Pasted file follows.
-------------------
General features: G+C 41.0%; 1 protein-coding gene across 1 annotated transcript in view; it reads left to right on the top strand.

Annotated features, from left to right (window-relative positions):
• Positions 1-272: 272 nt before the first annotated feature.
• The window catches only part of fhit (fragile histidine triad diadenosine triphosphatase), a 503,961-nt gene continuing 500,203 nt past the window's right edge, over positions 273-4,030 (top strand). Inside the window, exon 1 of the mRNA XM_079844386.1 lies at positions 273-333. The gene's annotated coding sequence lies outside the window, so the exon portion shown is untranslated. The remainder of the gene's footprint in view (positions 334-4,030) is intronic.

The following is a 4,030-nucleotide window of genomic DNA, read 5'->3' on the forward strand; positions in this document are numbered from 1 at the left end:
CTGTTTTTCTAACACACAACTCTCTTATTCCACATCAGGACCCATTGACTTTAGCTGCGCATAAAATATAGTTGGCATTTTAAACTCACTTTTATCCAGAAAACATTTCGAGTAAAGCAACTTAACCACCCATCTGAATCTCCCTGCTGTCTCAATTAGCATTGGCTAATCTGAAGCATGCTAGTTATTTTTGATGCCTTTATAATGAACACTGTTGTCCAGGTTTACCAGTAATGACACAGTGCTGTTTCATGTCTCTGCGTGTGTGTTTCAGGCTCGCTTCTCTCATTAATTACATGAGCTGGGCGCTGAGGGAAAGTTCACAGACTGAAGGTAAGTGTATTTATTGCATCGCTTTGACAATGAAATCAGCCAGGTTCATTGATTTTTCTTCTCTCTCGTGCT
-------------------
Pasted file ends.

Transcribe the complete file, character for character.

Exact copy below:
General features: G+C 41.0%; 1 protein-coding gene across 1 annotated transcript in view; it reads left to right on the top strand.

Annotated features, from left to right (window-relative positions):
• Positions 1-272: 272 nt before the first annotated feature.
• The window catches only part of fhit (fragile histidine triad diadenosine triphosphatase), a 503,961-nt gene continuing 500,203 nt past the window's right edge, over positions 273-4,030 (top strand). Inside the window, exon 1 of the mRNA XM_079844386.1 lies at positions 273-333. The gene's annotated coding sequence lies outside the window, so the exon portion shown is untranslated. The remainder of the gene's footprint in view (positions 334-4,030) is intronic.

The following is a 4,030-nucleotide window of genomic DNA, read 5'->3' on the forward strand; positions in this document are numbered from 1 at the left end:
CTGTTTTTCTAACACACAACTCTCTTATTCCACATCAGGACCCATTGACTTTAGCTGCGCATAAAATATAGTTGGCATTTTAAACTCACTTTTATCCAGAAAACATTTCGAGTAAAGCAACTTAACCACCCATCTGAATCTCCCTGCTGTCTCAATTAGCATTGGCTAATCTGAAGCATGCTAGTTATTTTTGATGCCTTTATAATGAACACTGTTGTCCAGGTTTACCAGTAATGACACAGTGCTGTTTCATGTCTCTGCGTGTGTGTTTCAGGCTCGCTTCTCTCATTAATTACATGAGCTGGGCGCTGAGGGAAAGTTCACAGACTGAAGGTAAGTGTATTTATTGCATCGCTTTGACAATGAAATCAGCCAGGTTCATTGATTTTTCTTCTCTCTCGTGCT